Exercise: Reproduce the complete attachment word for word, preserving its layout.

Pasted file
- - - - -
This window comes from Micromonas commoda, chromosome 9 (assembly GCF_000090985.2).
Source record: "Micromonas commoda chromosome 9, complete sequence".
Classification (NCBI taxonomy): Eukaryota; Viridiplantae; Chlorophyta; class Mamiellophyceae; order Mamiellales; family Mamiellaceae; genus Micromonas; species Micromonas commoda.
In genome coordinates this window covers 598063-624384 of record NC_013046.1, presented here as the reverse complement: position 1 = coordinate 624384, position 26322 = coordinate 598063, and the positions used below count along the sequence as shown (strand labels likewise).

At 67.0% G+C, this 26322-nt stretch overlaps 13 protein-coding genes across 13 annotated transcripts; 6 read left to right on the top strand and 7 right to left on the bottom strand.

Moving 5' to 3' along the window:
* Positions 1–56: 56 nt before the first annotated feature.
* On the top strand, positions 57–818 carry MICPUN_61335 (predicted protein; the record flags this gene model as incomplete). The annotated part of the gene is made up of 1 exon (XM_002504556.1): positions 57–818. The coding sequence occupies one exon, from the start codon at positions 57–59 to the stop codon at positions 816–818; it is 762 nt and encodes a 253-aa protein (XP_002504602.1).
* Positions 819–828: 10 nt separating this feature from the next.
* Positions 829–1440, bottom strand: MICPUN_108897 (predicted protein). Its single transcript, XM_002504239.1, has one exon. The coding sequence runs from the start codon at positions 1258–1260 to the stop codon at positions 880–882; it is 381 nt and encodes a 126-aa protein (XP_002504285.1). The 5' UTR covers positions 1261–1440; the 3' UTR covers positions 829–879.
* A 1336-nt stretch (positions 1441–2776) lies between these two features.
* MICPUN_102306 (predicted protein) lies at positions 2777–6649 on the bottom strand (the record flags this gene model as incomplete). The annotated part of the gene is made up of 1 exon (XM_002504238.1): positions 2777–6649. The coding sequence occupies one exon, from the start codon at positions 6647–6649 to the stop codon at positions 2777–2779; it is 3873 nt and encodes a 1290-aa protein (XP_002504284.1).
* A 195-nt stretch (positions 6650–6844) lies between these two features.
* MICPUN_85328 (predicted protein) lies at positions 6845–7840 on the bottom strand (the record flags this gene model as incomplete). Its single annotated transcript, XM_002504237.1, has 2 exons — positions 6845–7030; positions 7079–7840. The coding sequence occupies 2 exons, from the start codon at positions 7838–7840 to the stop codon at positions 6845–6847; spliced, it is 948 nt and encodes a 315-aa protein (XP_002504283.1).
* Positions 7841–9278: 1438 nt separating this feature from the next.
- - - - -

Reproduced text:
This window comes from Micromonas commoda, chromosome 9 (assembly GCF_000090985.2).
Source record: "Micromonas commoda chromosome 9, complete sequence".
Classification (NCBI taxonomy): Eukaryota; Viridiplantae; Chlorophyta; class Mamiellophyceae; order Mamiellales; family Mamiellaceae; genus Micromonas; species Micromonas commoda.
In genome coordinates this window covers 598063-624384 of record NC_013046.1, presented here as the reverse complement: position 1 = coordinate 624384, position 26322 = coordinate 598063, and the positions used below count along the sequence as shown (strand labels likewise).

At 67.0% G+C, this 26322-nt stretch overlaps 13 protein-coding genes across 13 annotated transcripts; 6 read left to right on the top strand and 7 right to left on the bottom strand.

Moving 5' to 3' along the window:
* Positions 1–56: 56 nt before the first annotated feature.
* On the top strand, positions 57–818 carry MICPUN_61335 (predicted protein; the record flags this gene model as incomplete). The annotated part of the gene is made up of 1 exon (XM_002504556.1): positions 57–818. The coding sequence occupies one exon, from the start codon at positions 57–59 to the stop codon at positions 816–818; it is 762 nt and encodes a 253-aa protein (XP_002504602.1).
* Positions 819–828: 10 nt separating this feature from the next.
* Positions 829–1440, bottom strand: MICPUN_108897 (predicted protein). Its single transcript, XM_002504239.1, has one exon. The coding sequence runs from the start codon at positions 1258–1260 to the stop codon at positions 880–882; it is 381 nt and encodes a 126-aa protein (XP_002504285.1). The 5' UTR covers positions 1261–1440; the 3' UTR covers positions 829–879.
* A 1336-nt stretch (positions 1441–2776) lies between these two features.
* MICPUN_102306 (predicted protein) lies at positions 2777–6649 on the bottom strand (the record flags this gene model as incomplete). The annotated part of the gene is made up of 1 exon (XM_002504238.1): positions 2777–6649. The coding sequence occupies one exon, from the start codon at positions 6647–6649 to the stop codon at positions 2777–2779; it is 3873 nt and encodes a 1290-aa protein (XP_002504284.1).
* A 195-nt stretch (positions 6650–6844) lies between these two features.
* MICPUN_85328 (predicted protein) lies at positions 6845–7840 on the bottom strand (the record flags this gene model as incomplete). Its single annotated transcript, XM_002504237.1, has 2 exons — positions 6845–7030; positions 7079–7840. The coding sequence occupies 2 exons, from the start codon at positions 7838–7840 to the stop codon at positions 6845–6847; spliced, it is 948 nt and encodes a 315-aa protein (XP_002504283.1).
* Positions 7841–9278: 1438 nt separating this feature from the next.